Because here’s what I also distinctly remember realizing, on that first dark workday Monday–I’d spent nearly every moment of the available daylight indoors, at my desk, on the phone, in a meeting.  It was a first brush with the reality of working life that I didn’t much care for.  I was an outdoor girl, after all, small town and sporty. I hadn’t expected to end up in a city, riding subways, living in a dingy apartment on the back side of Beacon Hill.  Until that particular “Fall Back” Monday, I’d never faced the notion of an entire day without a moment to at least feel the sun on my face. I remember wondering if I’d ever be old enough to not be taken by surprise by the Monday in November when the the sun started setting around tea time.

IMG_4539Sometimes, when I’m not expecting it, I catch that last light, shining in, upstairs.

Well, here I am, lo these many years later.  And I have to say, it still shocks me, that first post-daylight-savings Monday evening.  The Sunday sunset, the night before, slips by unnoticed somehow, but when the sky goes gray around 4:30 on Monday–ouch. It’s just so abrupt, so definitive.  A week ago, you could see where you were going, you could go for a bike ride, you could make dinner without turning the lights on.  This week–boom.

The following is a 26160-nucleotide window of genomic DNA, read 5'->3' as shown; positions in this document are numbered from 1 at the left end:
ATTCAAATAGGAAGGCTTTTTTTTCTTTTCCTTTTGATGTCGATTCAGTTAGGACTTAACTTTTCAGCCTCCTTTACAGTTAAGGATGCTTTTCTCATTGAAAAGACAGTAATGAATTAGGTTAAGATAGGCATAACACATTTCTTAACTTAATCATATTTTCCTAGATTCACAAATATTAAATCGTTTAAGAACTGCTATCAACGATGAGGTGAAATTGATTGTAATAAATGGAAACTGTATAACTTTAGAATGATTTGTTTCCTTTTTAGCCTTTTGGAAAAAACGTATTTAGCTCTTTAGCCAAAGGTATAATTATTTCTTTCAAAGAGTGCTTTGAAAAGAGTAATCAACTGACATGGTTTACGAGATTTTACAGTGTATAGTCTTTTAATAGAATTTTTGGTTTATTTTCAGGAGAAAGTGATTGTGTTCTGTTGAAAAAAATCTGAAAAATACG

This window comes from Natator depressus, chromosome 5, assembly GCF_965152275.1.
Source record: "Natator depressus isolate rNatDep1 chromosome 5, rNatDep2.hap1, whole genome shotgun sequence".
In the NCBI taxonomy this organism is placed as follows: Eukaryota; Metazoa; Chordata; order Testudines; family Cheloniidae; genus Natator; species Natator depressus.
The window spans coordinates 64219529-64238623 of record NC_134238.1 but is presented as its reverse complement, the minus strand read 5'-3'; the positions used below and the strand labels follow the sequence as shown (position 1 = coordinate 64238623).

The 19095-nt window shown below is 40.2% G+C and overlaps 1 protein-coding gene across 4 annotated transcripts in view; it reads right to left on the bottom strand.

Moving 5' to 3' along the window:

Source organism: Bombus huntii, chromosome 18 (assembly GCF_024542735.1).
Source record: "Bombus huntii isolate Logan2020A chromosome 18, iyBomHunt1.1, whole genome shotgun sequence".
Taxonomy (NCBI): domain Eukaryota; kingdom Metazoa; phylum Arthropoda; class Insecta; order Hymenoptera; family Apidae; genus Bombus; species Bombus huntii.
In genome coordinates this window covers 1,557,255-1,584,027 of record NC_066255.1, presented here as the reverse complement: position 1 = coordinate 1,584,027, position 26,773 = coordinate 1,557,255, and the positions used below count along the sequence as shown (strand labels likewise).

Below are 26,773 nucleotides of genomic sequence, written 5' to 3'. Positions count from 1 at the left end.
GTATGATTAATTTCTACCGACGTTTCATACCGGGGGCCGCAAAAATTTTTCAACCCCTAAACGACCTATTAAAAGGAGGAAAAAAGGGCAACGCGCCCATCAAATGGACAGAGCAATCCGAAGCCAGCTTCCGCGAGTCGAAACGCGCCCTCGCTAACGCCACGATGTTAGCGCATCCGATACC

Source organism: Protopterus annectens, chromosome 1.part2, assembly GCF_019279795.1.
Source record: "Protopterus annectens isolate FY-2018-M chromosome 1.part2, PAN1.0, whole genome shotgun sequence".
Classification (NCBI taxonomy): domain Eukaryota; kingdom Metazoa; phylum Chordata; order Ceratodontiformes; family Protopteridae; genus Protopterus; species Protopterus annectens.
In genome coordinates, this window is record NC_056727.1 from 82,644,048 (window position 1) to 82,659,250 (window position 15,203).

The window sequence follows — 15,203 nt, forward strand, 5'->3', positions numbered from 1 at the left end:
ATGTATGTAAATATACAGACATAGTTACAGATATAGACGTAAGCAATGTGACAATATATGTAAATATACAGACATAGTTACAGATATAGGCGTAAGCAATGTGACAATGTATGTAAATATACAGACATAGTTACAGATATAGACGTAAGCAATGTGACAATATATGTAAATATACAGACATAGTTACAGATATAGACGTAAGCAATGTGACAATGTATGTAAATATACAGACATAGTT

Yes, the shock remains.  But what I’ve gotten better at, over the years, is coping with the dark. I’ve learned, for instance, that it pays to make excuses to be outside while the sun is setting.  If I’m fully aware of the sun slipping away, I can make peace with its early exit.   It’s a whole world better than just glancing up from a phone call or an email, and realizing that the light left while I was otherwise engaged.

IMG_4335Between the sun low in the sky and our new greenhouse kitchen window, I’m getting new shadows in the oddest places.  Odd and delightful.  Those are silhouettes of my $5.00 orchids.

Anyhow, that’s my plan, these days.  Get out while the getting is good.  Be one with the sun.

Here’s just a little of what I’ve seen, this first fortnight back on Eastern Standard Time: